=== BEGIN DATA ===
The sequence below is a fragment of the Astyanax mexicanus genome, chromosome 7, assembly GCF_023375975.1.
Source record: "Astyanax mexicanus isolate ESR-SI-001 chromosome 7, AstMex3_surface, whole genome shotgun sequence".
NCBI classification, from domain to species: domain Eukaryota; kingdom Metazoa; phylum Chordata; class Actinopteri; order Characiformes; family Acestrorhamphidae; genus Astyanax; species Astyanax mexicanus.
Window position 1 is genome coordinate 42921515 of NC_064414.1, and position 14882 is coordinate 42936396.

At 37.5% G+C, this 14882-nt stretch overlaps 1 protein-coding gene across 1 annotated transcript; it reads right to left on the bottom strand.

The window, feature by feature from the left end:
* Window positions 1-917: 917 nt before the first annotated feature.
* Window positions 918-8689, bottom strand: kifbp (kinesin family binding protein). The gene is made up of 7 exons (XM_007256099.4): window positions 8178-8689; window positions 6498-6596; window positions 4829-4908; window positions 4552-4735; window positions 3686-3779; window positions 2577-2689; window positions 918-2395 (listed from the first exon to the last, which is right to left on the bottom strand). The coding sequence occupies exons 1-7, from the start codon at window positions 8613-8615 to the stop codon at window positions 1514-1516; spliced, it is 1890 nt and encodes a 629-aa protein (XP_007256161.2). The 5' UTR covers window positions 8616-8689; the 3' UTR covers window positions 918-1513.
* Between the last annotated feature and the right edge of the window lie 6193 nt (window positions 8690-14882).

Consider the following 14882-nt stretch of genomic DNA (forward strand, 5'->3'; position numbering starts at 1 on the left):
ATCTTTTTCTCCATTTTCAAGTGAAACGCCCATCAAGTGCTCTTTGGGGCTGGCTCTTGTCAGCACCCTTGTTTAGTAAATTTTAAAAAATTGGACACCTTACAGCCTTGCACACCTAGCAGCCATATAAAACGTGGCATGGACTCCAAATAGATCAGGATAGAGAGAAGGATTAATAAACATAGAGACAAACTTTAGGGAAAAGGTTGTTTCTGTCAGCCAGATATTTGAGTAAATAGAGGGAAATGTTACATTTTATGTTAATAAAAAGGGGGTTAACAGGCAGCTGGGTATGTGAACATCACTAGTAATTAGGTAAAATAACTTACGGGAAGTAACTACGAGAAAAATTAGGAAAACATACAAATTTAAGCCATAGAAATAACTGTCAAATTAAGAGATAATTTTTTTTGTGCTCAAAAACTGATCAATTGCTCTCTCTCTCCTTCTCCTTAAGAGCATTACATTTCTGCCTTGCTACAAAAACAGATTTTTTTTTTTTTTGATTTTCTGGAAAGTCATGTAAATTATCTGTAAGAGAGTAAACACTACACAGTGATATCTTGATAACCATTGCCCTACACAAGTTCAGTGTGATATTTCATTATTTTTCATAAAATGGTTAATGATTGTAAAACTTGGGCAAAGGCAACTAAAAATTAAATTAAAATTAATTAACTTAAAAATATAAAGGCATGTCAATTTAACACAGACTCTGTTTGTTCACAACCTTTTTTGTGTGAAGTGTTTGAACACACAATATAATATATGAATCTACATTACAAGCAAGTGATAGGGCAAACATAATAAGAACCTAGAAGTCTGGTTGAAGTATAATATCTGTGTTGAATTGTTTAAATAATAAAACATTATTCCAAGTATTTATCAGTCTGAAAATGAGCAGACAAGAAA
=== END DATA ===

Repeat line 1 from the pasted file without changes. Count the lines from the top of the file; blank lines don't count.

The sequence below is a fragment of the Astyanax mexicanus genome, chromosome 7, assembly GCF_023375975.1.